The shoulder, one of the largest, most complex joints in the human body, is formed where the upper arm bone fits into the shoulder blade like a ball and socket. Because the shoulder joint is so complex, it’s subject to injury and conditions that can cause chronic pain. Most people probably don’t give their shoulders much though — until they experience shoulder pain or discomfort.
Conditions That Can Cause Shoulder Pain
Chronic shoulder pain can result from the following conditions caused by illness, overuse, and injury. Because the shoulder joint is made up of three bones (the collarbone, shoulder blade, and upper arm bone), the shoulder joints are the most flexible joints in the body. Because the ball portion of the joint (the upper arm) is larger than the socket that holds it, the joint can become injured if the supporting muscles, tendons, or ligaments are damaged. Common reasons why you may experience shoulder pain include:
- Rotator cuff injury – a tear to muscle or tendon surrounding the top of the humerus. If you suffer this injury, you can expect to feel a vague pain in the shoulder that radiates down your arm, a catching sensation when you move your arm, and difficulty sleeping on the affected side.
- Impingement – the scapula presses on the rotator cuff, causing pain when the arm is lifted. If you feel a sharp pain while reaching into your back pocket and pain raising your arm to the side or front of your body, those are good indications you have a shoulder impingement.
- Shoulder dislocation – a bone in the shoulder bone shifts out of position. You should suspect a shoulder dislocation if your shoulder or upper arm pain is so severe you have trouble moving your arm. You may also notice an unusual bump in front or back of your shoulder where the dislocated bone is visible under the skin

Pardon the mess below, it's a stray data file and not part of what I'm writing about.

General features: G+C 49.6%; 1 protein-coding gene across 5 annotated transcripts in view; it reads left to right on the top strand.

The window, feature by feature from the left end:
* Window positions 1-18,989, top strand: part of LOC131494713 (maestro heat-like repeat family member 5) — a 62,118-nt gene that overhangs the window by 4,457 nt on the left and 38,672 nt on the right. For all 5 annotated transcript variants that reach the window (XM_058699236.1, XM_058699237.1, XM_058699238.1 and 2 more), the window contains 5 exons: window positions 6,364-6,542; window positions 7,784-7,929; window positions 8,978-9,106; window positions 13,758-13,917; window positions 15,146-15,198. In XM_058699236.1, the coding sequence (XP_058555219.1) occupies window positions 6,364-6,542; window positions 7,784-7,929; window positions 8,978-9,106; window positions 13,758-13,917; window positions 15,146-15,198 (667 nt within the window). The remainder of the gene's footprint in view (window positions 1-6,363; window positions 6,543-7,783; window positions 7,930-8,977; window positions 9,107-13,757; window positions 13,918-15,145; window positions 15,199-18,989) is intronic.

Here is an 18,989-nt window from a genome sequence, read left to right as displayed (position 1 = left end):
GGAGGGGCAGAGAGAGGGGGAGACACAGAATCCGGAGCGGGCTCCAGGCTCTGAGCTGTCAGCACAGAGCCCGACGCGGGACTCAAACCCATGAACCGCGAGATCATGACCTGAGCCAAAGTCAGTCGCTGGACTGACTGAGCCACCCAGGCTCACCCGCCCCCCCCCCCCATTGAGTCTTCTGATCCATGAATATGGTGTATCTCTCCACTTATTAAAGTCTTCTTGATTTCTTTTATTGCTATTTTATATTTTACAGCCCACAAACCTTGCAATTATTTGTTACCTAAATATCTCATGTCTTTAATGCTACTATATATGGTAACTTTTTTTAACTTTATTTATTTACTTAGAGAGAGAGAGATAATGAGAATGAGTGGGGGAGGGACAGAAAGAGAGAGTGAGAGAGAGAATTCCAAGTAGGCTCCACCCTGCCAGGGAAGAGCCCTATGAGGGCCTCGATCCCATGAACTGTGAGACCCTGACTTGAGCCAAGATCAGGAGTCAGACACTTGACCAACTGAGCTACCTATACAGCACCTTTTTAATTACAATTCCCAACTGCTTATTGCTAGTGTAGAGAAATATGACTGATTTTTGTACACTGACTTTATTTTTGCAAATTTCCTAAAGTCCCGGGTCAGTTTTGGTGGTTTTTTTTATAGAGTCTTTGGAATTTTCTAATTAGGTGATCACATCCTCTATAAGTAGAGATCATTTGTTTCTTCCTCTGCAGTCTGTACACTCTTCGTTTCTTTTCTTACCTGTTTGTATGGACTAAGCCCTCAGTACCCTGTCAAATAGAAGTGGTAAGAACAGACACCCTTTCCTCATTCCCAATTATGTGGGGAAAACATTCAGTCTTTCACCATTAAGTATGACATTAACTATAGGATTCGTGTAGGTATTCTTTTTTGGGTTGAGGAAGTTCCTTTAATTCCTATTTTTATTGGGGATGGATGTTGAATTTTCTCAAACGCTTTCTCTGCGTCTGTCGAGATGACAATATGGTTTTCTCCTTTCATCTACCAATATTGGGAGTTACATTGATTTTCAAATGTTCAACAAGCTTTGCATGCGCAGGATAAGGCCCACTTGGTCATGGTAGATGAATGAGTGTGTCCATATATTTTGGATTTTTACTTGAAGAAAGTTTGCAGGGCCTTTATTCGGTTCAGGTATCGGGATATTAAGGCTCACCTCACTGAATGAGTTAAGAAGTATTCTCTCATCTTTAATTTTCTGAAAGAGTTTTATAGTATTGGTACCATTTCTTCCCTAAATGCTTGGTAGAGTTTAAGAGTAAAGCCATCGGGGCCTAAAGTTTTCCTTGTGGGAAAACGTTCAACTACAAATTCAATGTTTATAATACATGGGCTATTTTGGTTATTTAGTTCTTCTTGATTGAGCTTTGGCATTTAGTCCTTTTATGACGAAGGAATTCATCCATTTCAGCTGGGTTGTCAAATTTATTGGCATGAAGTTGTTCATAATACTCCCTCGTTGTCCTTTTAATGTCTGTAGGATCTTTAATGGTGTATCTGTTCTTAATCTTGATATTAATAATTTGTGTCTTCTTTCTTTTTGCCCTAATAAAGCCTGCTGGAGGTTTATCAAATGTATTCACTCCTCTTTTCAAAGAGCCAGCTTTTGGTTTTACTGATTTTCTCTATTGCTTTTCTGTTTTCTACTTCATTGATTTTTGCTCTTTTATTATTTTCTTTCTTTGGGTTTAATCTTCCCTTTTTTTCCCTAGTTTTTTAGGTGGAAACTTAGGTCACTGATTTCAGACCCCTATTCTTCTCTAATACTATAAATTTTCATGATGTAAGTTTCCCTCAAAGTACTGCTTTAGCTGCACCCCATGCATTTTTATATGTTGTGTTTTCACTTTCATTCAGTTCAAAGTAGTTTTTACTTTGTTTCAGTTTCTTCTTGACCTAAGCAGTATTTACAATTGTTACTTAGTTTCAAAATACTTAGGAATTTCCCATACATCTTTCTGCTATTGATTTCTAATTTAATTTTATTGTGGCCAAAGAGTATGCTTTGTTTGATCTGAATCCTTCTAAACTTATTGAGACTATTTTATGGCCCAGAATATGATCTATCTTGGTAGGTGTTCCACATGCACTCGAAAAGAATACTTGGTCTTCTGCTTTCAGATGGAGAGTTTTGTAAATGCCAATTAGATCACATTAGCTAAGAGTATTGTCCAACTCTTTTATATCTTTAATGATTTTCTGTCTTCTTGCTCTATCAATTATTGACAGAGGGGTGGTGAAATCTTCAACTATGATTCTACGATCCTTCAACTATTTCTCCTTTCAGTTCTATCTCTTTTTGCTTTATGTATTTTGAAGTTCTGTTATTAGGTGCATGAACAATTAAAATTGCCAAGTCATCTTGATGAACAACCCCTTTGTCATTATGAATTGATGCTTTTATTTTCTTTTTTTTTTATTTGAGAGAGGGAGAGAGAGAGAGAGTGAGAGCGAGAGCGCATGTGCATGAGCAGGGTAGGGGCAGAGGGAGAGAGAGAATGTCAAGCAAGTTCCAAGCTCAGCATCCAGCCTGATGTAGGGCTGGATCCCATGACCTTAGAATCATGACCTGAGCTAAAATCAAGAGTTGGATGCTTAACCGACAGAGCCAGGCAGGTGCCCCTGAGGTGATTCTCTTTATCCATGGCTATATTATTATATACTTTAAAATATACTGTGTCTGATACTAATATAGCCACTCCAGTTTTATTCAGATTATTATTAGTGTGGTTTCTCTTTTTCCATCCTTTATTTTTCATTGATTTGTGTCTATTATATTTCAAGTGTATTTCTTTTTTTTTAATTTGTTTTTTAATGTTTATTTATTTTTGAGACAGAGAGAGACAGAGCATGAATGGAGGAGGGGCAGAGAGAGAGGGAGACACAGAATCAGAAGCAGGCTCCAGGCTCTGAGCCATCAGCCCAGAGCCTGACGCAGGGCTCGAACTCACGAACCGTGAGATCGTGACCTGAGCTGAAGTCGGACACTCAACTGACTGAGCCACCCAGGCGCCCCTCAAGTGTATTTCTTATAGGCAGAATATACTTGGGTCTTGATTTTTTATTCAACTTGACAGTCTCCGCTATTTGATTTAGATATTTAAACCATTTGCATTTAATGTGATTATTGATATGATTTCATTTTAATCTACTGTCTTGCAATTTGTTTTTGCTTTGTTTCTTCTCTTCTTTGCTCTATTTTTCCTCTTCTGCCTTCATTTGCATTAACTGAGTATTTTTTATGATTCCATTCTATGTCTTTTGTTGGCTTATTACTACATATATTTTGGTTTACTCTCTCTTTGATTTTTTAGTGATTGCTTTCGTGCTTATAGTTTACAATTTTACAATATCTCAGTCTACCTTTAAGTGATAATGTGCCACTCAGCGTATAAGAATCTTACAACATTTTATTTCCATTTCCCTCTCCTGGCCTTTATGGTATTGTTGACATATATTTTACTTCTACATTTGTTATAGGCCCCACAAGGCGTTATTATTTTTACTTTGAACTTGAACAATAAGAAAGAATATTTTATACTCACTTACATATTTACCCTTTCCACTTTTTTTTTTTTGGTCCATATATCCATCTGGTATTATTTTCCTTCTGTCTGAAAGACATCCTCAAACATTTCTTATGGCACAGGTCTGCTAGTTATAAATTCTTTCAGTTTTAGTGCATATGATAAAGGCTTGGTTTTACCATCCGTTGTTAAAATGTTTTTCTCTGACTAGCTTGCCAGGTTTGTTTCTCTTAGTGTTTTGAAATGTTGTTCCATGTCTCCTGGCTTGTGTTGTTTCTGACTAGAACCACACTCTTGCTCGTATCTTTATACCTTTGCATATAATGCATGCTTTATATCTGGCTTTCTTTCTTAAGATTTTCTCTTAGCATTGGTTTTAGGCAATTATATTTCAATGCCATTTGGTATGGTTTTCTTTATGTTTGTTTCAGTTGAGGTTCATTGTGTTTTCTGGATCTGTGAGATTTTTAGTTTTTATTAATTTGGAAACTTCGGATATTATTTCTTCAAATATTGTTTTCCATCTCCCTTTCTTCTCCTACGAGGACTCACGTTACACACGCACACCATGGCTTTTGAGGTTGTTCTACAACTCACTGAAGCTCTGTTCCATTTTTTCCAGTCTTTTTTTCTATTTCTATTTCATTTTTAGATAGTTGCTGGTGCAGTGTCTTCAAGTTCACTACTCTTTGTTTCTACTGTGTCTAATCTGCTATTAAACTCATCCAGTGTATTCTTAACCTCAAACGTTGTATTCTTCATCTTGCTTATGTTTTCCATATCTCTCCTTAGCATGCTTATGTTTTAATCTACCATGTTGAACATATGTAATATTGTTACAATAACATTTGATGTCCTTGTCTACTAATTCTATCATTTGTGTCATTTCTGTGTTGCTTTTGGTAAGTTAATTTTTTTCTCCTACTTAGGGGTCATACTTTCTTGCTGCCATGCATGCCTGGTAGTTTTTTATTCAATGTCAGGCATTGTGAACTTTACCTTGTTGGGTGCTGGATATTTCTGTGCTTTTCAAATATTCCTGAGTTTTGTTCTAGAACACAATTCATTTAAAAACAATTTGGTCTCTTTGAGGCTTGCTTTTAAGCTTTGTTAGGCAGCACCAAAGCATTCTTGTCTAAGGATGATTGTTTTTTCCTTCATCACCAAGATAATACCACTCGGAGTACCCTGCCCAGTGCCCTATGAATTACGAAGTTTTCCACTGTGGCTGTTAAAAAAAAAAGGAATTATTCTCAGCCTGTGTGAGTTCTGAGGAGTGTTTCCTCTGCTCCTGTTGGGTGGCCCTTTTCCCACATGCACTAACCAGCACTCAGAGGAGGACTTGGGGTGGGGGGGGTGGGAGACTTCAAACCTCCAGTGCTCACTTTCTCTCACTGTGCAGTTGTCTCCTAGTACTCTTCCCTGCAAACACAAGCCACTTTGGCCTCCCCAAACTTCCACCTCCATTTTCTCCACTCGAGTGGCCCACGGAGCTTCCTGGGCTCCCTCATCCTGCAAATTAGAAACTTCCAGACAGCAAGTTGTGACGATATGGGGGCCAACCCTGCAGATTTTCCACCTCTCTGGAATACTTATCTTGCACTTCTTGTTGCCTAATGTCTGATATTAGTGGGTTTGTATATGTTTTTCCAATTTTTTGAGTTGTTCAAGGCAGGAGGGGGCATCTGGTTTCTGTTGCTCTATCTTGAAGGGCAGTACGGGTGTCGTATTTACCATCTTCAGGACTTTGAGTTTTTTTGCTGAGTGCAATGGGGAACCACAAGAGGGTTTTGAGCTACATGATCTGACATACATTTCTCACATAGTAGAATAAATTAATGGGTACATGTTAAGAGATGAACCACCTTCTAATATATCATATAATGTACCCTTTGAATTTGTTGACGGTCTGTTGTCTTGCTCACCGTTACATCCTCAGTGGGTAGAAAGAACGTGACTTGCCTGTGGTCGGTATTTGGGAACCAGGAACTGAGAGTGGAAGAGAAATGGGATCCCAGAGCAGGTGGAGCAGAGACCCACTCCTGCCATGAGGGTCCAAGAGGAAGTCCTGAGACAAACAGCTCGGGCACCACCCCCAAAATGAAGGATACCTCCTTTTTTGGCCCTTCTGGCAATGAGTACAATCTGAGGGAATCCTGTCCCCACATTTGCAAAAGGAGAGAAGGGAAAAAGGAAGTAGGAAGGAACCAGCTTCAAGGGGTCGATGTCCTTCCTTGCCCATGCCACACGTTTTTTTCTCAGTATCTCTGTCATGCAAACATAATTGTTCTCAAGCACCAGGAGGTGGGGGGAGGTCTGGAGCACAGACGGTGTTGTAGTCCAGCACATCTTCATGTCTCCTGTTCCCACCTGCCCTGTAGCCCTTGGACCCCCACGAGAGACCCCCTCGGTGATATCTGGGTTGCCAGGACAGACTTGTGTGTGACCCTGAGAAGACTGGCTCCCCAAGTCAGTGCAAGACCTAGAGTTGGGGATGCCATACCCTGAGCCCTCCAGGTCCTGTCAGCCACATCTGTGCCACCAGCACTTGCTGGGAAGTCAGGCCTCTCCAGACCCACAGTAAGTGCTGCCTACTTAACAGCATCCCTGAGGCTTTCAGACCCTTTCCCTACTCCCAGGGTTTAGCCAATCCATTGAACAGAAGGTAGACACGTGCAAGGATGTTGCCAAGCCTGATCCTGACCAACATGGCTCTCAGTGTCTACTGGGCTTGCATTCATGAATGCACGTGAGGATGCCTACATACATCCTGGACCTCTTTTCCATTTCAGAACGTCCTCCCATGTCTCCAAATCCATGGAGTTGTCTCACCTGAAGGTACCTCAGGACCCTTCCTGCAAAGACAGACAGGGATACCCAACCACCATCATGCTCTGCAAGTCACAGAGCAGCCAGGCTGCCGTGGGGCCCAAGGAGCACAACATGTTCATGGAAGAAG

- Shoulder tendonitis – an inflamed tendon in the shoulder. Shoulder tendonitis is often accompanied by pain in the outer portion of your upper arm and the front and top of your shoulder. The pain is worse when you raise your hands above your head.
- Bursitis of the shoulder – an inflamed bursa, which is a fluid-filled sac covering the shoulder tendons. Symptoms of shoulder bursitis include pain the worsens over time and worsens when you move your shoulder.
- Shoulder labral tears – the labrum consists of cartilage that covers part of the humerus. A labral tear occurs when this cartilage is torn due to sudden injury or the gradual aging process.
- Frozen shoulder – shoulder inflammation that limits movement. This condition usually involves pain that develops gradually, gets worse, then finally goes away within 1 to 3 years.
- Shoulder arthritis
- Osteoarthritis – age-related arthritis that develops after a lifetime of wear and tear on the shoulder joint. This routine wear and tear gradually causes shoulder cartilage to become frayed and rough and the protective space between joints to become smaller. Eventually, the space becomes so compressed that bones and joints rub together, which causes pain.
- Rheumatoid arthritis – inflammation and pain caused when the immune system attacks the shoulder joint.
- Posttraumatic arthritis – occurs when cartilage degenerates and causes pain after a sudden injury (not wear and tear.)
- Rotator cuff tear arthropathy – a common source of shoulder pain that develops over time after a rotator cuff injury.
- Avascular necrosis – bone tissue dies due to loss of blood supply (due to a broken bone or dislocated joint.) The loss of bone tissue causes tiny, painful breaks in the shoulder bone.